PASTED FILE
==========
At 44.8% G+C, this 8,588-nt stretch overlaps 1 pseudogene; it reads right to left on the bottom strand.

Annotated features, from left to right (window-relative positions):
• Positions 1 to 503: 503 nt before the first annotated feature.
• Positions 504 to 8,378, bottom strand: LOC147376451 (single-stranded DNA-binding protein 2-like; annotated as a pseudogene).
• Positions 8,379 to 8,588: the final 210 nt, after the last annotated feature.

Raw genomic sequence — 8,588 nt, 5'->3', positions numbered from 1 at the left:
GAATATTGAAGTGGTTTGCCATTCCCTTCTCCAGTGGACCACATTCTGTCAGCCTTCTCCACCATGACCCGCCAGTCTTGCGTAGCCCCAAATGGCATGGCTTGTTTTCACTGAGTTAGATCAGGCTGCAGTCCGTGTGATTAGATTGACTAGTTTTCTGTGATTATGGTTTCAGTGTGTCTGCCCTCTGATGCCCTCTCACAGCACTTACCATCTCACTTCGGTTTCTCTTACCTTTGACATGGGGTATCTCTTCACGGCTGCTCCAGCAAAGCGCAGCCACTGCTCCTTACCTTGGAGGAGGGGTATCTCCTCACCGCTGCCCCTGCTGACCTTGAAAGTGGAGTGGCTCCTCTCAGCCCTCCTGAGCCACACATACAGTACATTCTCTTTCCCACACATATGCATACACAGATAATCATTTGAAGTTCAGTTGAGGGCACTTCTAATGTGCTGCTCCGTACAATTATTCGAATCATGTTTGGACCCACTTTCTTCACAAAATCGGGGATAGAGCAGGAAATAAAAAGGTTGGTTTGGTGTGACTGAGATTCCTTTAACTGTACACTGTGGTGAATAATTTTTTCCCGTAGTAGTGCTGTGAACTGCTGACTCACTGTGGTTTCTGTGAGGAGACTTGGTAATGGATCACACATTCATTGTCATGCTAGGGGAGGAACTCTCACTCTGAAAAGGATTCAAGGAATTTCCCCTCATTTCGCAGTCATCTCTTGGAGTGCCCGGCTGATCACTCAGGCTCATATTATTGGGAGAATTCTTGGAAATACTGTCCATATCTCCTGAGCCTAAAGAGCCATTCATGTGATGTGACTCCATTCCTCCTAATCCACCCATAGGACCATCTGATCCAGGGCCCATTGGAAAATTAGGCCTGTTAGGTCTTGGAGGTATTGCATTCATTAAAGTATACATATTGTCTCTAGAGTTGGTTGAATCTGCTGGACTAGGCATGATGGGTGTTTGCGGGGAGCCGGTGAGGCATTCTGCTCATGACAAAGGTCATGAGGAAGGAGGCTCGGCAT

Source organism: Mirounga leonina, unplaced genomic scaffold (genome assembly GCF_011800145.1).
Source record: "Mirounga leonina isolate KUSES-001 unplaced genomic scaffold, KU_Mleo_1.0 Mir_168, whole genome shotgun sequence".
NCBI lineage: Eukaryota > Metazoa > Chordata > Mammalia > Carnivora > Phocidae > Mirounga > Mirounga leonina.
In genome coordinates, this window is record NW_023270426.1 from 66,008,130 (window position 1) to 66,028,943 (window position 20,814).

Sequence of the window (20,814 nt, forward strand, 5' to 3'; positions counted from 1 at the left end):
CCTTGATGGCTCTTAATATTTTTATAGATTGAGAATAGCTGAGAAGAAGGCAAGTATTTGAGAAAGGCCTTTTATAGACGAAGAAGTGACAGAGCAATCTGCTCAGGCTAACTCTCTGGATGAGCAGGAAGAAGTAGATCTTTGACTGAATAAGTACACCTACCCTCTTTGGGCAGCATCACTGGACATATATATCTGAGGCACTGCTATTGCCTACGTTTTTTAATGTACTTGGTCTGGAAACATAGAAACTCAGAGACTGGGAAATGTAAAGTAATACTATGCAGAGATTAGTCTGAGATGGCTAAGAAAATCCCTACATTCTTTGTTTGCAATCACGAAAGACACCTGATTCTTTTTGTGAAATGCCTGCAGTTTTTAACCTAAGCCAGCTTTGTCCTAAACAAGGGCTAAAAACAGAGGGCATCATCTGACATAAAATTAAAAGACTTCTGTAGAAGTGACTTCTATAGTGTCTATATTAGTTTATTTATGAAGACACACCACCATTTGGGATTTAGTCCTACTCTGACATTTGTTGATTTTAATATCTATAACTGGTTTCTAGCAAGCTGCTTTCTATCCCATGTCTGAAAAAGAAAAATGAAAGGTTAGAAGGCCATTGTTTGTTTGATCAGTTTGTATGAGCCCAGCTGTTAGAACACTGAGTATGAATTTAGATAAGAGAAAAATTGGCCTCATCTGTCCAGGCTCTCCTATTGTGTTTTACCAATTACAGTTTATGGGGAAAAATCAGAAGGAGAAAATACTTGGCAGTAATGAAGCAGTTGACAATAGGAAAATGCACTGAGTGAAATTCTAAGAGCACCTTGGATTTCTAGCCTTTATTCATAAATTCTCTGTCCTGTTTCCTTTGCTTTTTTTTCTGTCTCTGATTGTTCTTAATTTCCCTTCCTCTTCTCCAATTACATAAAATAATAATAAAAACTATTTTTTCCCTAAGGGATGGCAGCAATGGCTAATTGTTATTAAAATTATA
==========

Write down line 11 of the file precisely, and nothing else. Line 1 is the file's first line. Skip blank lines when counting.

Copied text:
In genome coordinates, this window is record NW_023270426.1 from 66,008,130 (window position 1) to 66,028,943 (window position 20,814).